AuroraCentralis BTFBAlong with the busy day job, and working nights and weekends on the books, I also spend my 4 weeks annual leave a year travelling to various conventions and basically using them as ‘working holidays’. Sure, I enjoy doing it, but they still can be pretty full-on and physically/mentally taxing. And if I’m not using my holidays to travel to conventions, then I’m using the time to edit or write and meet deadlines. It is my choice to do this, of course, and I do it because I am passionate about my books. Regardless, if I want go to conventions and promote my books and meet my readers, I have no choice but to use my annual leave, and the days run out pretty fast. I sometimes actually fantasize about using my annual leave for, you know, a real holiday. Like lying on a beach somewhere and doing absolutely nothing…

As a writer, aside from writing, editing, and promoting, you also need to keep your finger on the pulse of popular culture. That means you need to find the time to be reading, watching TV and watching films. Sounds great, right? Except it’s not quite the same as a ‘normal’ person just deciding to watch movie or read a book on a whim. Although I love it, I do feel obligated to check out the latest films and TV shows and books, because, well, it would be kind of irresponsible of me not to. And so, in what little ‘free’ time I have, I need to schedule in time for checking out all these films/shows/books. Luckily I enjoy most of what I read and watch, but sometimes I do feel as though I don’t really get to do it at my own leisure.

01Picture1Aside from exhaustion, writing can affect the social side of your life too. Luckily, pretty much all of my friends are married with kids, so their time is limited as well. My books, at the moment, are my kids, so between us, finding time to catch-up is rare. So in the ‘precious’ writing/editing/promotion/pop-culture time I have on nights and weekends, I also need to slot in the occasional catch up with friends and family. And I’ve mentioned that I’m single, right? Try finding time for dating!

When I first came out of my writing closet I was surprised by how supportive people seemed. Although, when I look back now, I think they saw it only as a hobby. I think that they were polite about me pursing this as a ‘real’ thing, as a profession, thinking it would go no further than just me ‘playing around’. But they underestimated my drive. With each book that was published, bit by bit the attitudes changed. I could see it, I could sense it. Although they had been supportive, I don’t think they ever really took it seriously. But a few chart toppings and an Aurealis nomination later, I now sense a stronger acceptance of what I’m doing. The realisation has sunk in, I think, that, yes, this writing thing is actually real. I am in this with the whole of my heart and soul; I’m serious and passionate about my writing. Despite how tiring or demanding it can be, I don’t see writing as a time-suck in my life. It has singularly given me more satisfaction than anything else I can think of.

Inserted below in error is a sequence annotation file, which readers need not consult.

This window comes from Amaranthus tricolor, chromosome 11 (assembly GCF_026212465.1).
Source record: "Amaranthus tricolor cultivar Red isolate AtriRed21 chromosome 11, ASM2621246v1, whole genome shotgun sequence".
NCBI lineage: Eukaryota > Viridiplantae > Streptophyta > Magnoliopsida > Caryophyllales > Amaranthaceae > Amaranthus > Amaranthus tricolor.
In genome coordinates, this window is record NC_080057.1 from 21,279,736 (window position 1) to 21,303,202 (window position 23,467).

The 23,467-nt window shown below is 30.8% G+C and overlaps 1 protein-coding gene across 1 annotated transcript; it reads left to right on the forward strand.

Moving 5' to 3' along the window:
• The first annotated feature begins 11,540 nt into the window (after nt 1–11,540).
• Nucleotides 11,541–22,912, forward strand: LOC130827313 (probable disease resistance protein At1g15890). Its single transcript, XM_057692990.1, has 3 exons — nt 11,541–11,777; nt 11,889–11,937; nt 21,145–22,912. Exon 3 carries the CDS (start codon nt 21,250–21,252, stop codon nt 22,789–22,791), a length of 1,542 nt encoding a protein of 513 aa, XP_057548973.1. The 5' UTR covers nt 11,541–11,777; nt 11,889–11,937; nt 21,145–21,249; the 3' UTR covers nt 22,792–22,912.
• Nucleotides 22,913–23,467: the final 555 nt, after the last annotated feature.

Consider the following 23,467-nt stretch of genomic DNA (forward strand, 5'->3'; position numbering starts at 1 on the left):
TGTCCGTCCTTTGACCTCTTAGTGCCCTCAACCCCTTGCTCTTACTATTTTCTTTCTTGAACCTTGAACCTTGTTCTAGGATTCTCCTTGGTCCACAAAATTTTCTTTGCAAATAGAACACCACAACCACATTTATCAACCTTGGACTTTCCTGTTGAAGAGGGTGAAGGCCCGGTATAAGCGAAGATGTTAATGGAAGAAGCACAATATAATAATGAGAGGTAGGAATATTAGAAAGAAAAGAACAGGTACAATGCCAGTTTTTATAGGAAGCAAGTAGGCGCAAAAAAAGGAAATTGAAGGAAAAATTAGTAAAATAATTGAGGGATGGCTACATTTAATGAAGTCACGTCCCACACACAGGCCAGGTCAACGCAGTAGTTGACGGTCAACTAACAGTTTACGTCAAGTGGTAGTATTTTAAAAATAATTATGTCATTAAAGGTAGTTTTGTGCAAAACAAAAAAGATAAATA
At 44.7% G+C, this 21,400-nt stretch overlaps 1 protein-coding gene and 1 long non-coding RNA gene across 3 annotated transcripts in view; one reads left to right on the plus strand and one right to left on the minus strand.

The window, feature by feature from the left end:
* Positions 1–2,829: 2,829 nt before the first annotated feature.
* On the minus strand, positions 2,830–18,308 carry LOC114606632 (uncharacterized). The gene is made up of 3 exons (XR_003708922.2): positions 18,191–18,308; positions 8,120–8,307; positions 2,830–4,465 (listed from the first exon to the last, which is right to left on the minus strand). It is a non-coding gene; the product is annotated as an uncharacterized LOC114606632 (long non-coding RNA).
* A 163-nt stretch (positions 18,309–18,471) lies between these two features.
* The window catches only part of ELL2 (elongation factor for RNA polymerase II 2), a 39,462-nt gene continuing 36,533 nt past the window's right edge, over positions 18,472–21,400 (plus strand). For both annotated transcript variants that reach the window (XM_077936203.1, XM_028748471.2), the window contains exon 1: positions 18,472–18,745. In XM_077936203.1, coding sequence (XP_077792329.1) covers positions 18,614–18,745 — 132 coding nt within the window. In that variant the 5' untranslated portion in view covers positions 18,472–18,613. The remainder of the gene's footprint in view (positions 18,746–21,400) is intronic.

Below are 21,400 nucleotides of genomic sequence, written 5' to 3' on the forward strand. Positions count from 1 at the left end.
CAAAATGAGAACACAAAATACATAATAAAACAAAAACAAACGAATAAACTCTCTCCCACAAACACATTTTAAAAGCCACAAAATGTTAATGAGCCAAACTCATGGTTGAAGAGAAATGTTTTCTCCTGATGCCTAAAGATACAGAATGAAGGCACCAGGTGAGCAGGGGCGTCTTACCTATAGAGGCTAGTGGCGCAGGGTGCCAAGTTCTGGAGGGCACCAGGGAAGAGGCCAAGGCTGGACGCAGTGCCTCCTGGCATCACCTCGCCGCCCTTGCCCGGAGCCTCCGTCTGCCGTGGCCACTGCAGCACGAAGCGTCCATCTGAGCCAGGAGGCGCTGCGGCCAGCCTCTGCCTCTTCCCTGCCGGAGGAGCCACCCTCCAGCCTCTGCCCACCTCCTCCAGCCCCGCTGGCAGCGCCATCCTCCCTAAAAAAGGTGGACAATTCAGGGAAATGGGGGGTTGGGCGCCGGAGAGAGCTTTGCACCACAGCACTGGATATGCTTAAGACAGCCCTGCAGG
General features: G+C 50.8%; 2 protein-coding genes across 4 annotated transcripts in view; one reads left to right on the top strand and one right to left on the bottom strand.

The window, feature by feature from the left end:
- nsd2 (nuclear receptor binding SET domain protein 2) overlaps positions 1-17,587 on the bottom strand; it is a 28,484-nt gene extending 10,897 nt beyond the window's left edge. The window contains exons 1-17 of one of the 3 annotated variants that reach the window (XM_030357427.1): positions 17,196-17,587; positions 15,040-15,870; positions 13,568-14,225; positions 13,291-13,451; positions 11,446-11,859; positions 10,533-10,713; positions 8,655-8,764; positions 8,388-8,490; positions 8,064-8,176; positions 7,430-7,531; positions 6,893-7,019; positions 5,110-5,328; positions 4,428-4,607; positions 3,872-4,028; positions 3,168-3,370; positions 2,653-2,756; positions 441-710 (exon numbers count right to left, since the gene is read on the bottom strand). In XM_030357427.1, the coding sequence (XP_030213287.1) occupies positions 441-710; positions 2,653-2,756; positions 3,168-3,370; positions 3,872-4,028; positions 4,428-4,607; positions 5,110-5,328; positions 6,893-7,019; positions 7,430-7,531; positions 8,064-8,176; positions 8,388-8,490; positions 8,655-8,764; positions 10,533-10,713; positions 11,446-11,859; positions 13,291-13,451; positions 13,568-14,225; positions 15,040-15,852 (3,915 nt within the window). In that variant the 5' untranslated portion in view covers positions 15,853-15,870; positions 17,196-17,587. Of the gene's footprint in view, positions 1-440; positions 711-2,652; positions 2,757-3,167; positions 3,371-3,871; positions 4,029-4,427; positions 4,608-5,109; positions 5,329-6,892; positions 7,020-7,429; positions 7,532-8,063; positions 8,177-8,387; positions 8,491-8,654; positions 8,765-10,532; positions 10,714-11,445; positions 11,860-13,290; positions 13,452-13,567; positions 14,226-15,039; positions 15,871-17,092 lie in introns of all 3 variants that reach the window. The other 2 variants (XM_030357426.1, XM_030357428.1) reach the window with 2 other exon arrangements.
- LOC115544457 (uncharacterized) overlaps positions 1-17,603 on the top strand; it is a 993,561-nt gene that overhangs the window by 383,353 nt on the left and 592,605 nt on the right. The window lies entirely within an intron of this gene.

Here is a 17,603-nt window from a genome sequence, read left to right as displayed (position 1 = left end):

_MG_0298_CompressedSo like any other writer, yes, I’m pretty damn busy. I’ve sacrificed leisure/relaxing time, sacrificed a busier social/dating life, have spent my spare cash and annual leave on travelling to conventions and marketing my books instead of a new wardrobe or exotic holiday or dining in fancy restaurants, and I’ve fought to prove how serious I am about writing, despite the polite doubt that surrounded me. But that’s life. We all have choices to make, and I have made mine. I am happy with my choices, and the real trick to happiness is not to spend any time considering what others might think about them. No matter how hard that is to do. Your life is your own, so live it your way. Time is too precious not to.

 About Amanda

Born and raised in the seaside/country town of Geraldton, Western Australia, I hail from fishing and farming stock. The youngest of four children, my three brothers raised me on a diet of Rocky, Rambo, Muhammad Ali and AC/DC. Naturally, I grew up somewhat of a tomboy, preferring to watch action/sci-fi films over the standard rom-com, and liking my music rock hard. But that said, I can swoon with the best of them and I’m really not a fan of bugs.

I lived in ‘Gero’ for 17 years, before moving to Perth (WA) to pursue my dreams and study film & television/creative writing at Murdoch University (BA Communication Studies). Perth has been my home ever since, aside from a nineteen month stint in London (England).

I am a writer and a film buff. I love most genres, but am particularly fond of the spec-fic realm. I like action, epic adventures, and strong characters that draw you in and make you want to follow them on their wild, roller coaster rides.

My debut novel Aurora:Darwin was published with Momentum in May 2013, and the sequel Aurora: Pegasus was released in December 2013. Book three in the Aurora series – Aurora: Meridian–was released worldwide on September 11, 2014.

More sci-fi books (both in and out of the Aurora series) are in the works, so stay tuned!

One thought on “Paying for Our Passion – Amanda Bridgeman

  1. Pingback: AURORA: CENTRALIS | Blog Tour! | Amanda Bridgeman